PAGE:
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cpython / Doc / libaudio.tex

\section{Built-in Module \sectcode{audio}}
\bimodindex{audio}

\strong{Note:} This module is obsolete, since the hardware to which it
interfaces is obsolete.  For audio on the Indigo or 4D/35, see
built-in module \code{al} above.

This module provides rudimentary access to the audio I/O device
\file{/dev/audio} on the Silicon Graphics Personal IRIS 4D/25;
see {\it audio}(7). It supports the following operations:

\renewcommand{\indexsubitem}{(in module audio)}
\begin{funcdesc}{setoutgain}{n}
Sets the output gain.
\iftexi
\code{0 <= \var{n} < 256}.
\else
$0 \leq \var{n} < 256$.
%%JHXXX Sets the output gain (0-255).
\fi
\end{funcdesc}

\begin{funcdesc}{getoutgain}{}
Returns the output gain.
\end{funcdesc}

\begin{funcdesc}{setrate}{n}
Sets the sampling rate: \code{1} = 32K/sec, \code{2} = 16K/sec,
\code{3} = 8K/sec.
\end{funcdesc}

\begin{funcdesc}{setduration}{n}
Sets the `sound duration' in units of 1/100 seconds.
\end{funcdesc}

\begin{funcdesc}{read}{n}
Reads a chunk of
\var{n}
sampled bytes from the audio input (line in or microphone).
The chunk is returned as a string of length n.
Each byte encodes one sample as a signed 8-bit quantity using linear
encoding.
This string can be converted to numbers using \code{chr2num()} described
below.
\end{funcdesc}

\begin{funcdesc}{write}{buf}
Writes a chunk of samples to the audio output (speaker).
\end{funcdesc}

These operations support asynchronous audio I/O:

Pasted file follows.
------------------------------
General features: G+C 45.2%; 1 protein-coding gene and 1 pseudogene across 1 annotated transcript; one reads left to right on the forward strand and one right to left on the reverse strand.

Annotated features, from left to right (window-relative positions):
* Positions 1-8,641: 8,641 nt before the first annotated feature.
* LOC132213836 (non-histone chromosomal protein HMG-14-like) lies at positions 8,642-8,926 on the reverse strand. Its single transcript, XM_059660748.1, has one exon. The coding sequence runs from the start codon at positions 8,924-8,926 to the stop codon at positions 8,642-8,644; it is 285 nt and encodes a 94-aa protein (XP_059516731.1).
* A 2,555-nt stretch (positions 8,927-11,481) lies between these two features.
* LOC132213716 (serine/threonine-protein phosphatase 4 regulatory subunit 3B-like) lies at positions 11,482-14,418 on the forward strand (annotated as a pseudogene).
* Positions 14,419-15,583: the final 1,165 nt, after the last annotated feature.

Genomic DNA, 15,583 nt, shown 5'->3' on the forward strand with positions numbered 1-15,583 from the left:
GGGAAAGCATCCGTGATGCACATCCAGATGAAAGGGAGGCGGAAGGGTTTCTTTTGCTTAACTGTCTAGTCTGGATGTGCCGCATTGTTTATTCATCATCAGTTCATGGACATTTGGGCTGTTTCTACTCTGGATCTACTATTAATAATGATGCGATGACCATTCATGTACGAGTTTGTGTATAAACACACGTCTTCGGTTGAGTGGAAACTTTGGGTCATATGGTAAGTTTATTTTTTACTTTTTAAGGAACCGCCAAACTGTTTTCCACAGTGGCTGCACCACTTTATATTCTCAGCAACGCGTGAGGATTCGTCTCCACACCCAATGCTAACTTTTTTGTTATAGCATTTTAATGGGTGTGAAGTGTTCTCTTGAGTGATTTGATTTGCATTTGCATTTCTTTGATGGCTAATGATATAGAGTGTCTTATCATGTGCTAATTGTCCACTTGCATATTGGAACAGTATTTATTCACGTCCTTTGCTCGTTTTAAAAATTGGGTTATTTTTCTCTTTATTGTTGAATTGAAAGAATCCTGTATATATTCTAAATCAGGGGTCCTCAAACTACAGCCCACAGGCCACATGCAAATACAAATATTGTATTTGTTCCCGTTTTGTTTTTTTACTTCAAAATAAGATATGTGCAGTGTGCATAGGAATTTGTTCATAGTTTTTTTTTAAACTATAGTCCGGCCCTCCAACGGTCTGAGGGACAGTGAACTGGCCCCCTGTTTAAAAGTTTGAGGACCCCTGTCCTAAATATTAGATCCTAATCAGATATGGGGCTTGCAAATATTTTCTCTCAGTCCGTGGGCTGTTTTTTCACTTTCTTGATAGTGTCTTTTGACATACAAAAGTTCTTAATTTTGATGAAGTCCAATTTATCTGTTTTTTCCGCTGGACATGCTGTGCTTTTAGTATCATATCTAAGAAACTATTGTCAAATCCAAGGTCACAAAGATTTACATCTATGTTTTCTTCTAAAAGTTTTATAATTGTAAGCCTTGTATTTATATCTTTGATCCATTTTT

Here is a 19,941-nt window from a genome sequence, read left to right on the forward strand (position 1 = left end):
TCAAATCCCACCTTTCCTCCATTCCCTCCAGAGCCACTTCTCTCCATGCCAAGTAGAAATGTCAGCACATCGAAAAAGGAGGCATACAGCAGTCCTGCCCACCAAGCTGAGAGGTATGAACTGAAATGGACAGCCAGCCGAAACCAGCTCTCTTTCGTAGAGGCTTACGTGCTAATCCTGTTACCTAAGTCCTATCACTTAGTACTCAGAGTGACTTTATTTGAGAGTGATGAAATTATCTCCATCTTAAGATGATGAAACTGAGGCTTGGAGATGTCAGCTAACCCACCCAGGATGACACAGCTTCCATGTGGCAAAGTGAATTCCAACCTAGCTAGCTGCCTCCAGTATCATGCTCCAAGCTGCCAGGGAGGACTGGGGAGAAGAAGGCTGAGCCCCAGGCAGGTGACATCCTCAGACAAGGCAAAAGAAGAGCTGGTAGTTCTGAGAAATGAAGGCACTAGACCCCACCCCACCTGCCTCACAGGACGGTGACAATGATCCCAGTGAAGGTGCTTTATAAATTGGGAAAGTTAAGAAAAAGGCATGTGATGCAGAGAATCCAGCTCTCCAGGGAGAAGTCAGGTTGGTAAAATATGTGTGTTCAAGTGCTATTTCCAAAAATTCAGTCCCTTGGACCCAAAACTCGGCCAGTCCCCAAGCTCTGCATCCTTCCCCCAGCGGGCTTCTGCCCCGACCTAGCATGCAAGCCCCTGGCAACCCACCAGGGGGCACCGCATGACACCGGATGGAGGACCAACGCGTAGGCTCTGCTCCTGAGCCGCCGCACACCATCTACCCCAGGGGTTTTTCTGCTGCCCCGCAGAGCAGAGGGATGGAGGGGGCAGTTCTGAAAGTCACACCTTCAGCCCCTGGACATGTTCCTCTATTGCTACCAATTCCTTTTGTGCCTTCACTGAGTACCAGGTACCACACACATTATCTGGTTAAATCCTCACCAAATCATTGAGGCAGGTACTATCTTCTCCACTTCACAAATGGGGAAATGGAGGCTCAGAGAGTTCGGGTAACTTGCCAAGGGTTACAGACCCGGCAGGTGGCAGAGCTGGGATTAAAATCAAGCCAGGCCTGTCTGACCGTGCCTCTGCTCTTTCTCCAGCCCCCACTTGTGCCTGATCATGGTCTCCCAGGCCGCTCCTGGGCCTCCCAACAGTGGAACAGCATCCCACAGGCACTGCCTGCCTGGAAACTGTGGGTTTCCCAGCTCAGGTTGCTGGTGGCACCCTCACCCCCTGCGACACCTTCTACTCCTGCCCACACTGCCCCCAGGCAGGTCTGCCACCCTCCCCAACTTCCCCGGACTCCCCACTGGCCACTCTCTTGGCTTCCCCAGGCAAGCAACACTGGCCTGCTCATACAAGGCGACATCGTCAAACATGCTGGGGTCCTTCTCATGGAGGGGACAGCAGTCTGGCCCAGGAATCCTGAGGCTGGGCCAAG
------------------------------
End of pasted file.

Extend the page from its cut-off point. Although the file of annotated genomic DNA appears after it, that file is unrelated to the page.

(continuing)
\renewcommand{\indexsubitem}{(in module audio)}
\begin{funcdesc}{start_recording}{n}
Starts a second thread (a process with shared memory) that begins reading
\var{n}
bytes from the audio device.
The main thread immediately continues.
\end{funcdesc}

\begin{funcdesc}{wait_recording}{}
Waits for the second thread to finish and returns the data read.
\end{funcdesc}

\begin{funcdesc}{stop_recording}{}
Makes the second thread stop reading as soon as possible.
Returns the data read so far.
\end{funcdesc}

\begin{funcdesc}{poll_recording}{}
Returns true if the second thread has finished reading (so
\code{wait_recording()} would return the data without delay).
\end{funcdesc}

\begin{funcdesc}{start_playing}{}
\funcline{wait_playing}{}
\funcline{stop_playing}{}
\funcline{poll_playing}{}
\begin{sloppypar}
Similar but for output.
\code{stop_playing()}
returns a lower bound for the number of bytes actually played (not very
accurate).
\end{sloppypar}
\end{funcdesc}

The following operations do not affect the audio device but are
implemented in C for efficiency:

\renewcommand{\indexsubitem}{(in module audio)}
\begin{funcdesc}{amplify}{buf\, f1\, f2}
Amplifies a chunk of samples by a variable factor changing from
\code{\var{f1}/256} to \code{\var{f2}/256.}
Negative factors are allowed.
Resulting values that are to large to fit in a byte are clipped.         
\end{funcdesc}

\begin{funcdesc}{reverse}{buf}
Returns a chunk of samples backwards.
\end{funcdesc}

\begin{funcdesc}{add}{buf1\, buf2}
Bytewise adds two chunks of samples.
Bytes that exceed the range are clipped.
If one buffer is shorter, it is assumed to be padded with zeros.
\end{funcdesc}

\begin{funcdesc}{chr2num}{buf}
Converts a string of sampled bytes as returned by \code{read()} into
a list containing the numeric values of the samples.
\end{funcdesc}

\begin{funcdesc}{num2chr}{list}
\begin{sloppypar}
Converts a list as returned by
\code{chr2num()}
back to a buffer acceptable by
\code{write()}.
\end{sloppypar}
\end{funcdesc}